Democracy Can Quell Fake Conspiracy Theories

We live in an uncertain era. Uncertainty breeds a quest for security, a sense of control and meaning in life. That makes all of us marks for people on the make looking for someone to con. The media and internet are filled with all sorts of messages that play to specific vulnerabilities of certain groups of people. There is money to be made and power to be garnered. One of the main techniques is to spawn fake conspiracy theories. How can we tell when we are being subjected to a conspiracy theory? Is it possible to tell what is a real conspiracy and what is a fake one? It takes some effort, but it can be done. It is difficult, mainly because conspiracy theories have become such a big business, and political operatives know that wielding it as a tool is very successful.

Fake conspiracy believers tend to see patterns that give simple explanations of complex issues. They have an over estimation of the competency of people who may do us harm. This may come from film and TV representations of evil overlords who get absolute obedience from their followers. That does not happen. Where two or three people are organized to do something secret at least one will screw things up. As it has been said, “The best way to keep a secret is to limit it to three people, and especially if two of them are dead.” If the secret is really big, the rewards of selling via the media are very tempting.

Conspiracy theories have a lot in common with witch hunts of the medieval era with their search for an evil villain to blame for society’s problems. Conspiracy theorists promote a great amount of influence to negative forces in order to cause fear and panic in the community they intend to influence. They try to distract people from accepting contrary evidence to their ideas by seeking out or inventing anomalies that call into question the weight of the case proving they are wrong. They typically deny any possibility that they are wrong and resist rational investigations into the issue at hand. The lurid imagining of an all powerful other, who is manipulating history, is really the mirror image of the conspiracy theorist. Their image of society’s enemies are the outward projection of the their own fear and anger.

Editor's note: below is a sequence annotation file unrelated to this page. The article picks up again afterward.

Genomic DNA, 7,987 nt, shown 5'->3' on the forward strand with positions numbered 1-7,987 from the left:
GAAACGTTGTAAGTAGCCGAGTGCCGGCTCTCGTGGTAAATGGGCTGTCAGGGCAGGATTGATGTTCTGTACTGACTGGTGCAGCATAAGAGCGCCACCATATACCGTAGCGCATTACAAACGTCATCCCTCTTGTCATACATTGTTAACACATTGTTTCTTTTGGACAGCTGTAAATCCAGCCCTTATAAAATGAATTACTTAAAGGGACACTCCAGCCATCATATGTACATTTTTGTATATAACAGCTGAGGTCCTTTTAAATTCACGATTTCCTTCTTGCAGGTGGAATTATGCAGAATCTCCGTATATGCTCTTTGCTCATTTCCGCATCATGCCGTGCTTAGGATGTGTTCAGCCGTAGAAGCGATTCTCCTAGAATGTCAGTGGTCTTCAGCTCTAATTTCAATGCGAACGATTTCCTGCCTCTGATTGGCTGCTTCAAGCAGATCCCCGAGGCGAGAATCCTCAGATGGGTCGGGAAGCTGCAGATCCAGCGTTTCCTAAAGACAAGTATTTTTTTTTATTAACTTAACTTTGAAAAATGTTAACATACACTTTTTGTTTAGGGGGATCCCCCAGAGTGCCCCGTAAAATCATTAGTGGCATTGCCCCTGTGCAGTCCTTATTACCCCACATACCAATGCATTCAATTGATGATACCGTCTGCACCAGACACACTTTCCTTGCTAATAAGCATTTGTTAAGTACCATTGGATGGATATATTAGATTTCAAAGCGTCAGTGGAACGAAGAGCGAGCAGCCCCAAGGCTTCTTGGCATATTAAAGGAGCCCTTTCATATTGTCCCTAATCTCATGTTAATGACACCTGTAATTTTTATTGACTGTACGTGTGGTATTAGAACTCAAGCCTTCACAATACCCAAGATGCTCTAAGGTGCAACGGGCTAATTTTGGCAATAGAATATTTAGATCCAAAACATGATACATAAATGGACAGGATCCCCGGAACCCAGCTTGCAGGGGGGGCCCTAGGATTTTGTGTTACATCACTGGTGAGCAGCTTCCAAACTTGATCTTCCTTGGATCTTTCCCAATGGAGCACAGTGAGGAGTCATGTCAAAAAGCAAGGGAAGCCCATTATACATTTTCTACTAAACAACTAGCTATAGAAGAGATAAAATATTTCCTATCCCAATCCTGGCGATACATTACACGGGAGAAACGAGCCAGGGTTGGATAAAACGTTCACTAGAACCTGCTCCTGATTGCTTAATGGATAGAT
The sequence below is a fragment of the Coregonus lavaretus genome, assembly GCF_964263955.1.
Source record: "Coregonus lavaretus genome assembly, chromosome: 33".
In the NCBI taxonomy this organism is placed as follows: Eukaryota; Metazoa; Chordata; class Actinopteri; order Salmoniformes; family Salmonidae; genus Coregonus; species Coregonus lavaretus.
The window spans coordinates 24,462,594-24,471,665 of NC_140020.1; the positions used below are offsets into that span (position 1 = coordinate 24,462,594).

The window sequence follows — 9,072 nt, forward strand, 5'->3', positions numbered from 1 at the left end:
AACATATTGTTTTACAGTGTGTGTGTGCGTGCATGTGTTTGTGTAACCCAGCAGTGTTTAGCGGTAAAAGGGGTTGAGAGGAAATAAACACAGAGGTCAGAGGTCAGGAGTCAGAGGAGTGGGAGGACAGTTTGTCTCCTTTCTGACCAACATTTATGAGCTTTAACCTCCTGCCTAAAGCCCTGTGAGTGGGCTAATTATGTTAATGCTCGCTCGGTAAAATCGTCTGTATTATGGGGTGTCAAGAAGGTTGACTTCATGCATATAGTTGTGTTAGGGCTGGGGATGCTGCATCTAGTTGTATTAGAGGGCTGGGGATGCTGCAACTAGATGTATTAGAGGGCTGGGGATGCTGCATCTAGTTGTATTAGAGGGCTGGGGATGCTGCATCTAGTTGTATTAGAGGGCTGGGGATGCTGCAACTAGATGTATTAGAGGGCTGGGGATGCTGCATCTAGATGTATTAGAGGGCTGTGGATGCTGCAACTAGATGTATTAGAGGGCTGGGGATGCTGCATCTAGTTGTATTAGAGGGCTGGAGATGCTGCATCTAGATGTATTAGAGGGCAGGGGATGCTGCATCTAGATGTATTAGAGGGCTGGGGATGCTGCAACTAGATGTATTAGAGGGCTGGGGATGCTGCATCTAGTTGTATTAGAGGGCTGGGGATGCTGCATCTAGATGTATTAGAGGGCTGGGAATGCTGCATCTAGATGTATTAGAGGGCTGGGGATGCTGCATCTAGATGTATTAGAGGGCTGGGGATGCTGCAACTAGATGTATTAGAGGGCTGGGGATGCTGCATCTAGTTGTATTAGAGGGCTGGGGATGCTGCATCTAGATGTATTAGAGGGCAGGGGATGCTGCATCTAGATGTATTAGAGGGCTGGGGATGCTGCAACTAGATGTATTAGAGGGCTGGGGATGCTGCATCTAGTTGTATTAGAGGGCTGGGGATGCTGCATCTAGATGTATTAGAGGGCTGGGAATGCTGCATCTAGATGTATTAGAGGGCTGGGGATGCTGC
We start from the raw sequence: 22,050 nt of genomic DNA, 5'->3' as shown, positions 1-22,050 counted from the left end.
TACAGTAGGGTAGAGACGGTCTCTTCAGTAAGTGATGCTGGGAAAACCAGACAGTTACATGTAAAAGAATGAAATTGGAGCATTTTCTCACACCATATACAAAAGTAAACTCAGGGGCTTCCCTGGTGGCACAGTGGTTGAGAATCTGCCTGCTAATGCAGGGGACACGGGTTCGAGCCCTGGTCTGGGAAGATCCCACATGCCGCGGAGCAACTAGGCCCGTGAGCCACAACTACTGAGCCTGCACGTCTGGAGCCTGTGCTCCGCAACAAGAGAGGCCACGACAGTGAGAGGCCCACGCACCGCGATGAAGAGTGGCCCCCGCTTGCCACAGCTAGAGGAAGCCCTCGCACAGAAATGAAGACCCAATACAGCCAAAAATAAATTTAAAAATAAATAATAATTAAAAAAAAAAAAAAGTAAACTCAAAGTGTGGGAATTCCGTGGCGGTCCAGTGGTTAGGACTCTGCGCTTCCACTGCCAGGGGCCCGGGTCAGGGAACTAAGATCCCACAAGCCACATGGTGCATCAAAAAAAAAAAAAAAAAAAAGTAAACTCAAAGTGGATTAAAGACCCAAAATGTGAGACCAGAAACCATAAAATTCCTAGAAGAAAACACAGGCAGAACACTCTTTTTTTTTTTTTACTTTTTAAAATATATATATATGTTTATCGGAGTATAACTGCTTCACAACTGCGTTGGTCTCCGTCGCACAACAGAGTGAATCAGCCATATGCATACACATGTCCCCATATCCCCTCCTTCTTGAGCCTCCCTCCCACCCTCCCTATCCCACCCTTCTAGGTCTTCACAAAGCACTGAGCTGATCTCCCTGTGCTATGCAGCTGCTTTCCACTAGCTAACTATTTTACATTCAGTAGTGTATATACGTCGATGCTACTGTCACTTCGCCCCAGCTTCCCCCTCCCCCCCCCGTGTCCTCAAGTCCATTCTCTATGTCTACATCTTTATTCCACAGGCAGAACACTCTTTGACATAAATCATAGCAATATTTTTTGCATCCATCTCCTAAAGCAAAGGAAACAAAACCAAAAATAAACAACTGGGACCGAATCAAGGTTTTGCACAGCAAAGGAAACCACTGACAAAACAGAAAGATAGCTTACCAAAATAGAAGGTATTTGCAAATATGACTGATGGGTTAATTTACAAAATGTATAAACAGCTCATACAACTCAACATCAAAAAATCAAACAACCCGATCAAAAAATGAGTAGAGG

Conspiracy theorists use fear to control the citizens of the U.S. They broadcast horrific threats under various labels, such as communists, Islamic terrorists, Jews, drug addicts, blacks, liberals, immigrants, etc., who are primed and ready to destroy our society. Therefore, we need a powerful leader who is smarter and wiser, who will protect us. It is the mystery and secrecy that are the core of the propaganda power of the conspiracy theorist. Overwhelming threats appeal to our image of the world as a dangerous place threatened by malignant minds who are organizing vast conspiracies to take over our world. What do conspiracy theorists want? They distract us from the power of wealth over our society so that we do not question tax breaks and entitlements for the richest 1 percent.

How do we avoid conspiracy theories while remaining alert to actual conspiracies? Actual conspiracies are usually pretty narrow in scope, enhancing the political power or wealth of a specific group. Conspiracy theories are low on evidence but depend on a network of people with the same ideology giving supportive opinions. That is confirmation bias. Talking and listening to each other, and finding common ground on issues in a democratic way, is the best way to fight the extremism of blindly following conspiracy theorists. Conspiracy theorists generally speak in apocalyptic terms, ultimate good and bad, total victory or absolute defeat. They cannot exist in a democracy where discussion and compromise are necessary.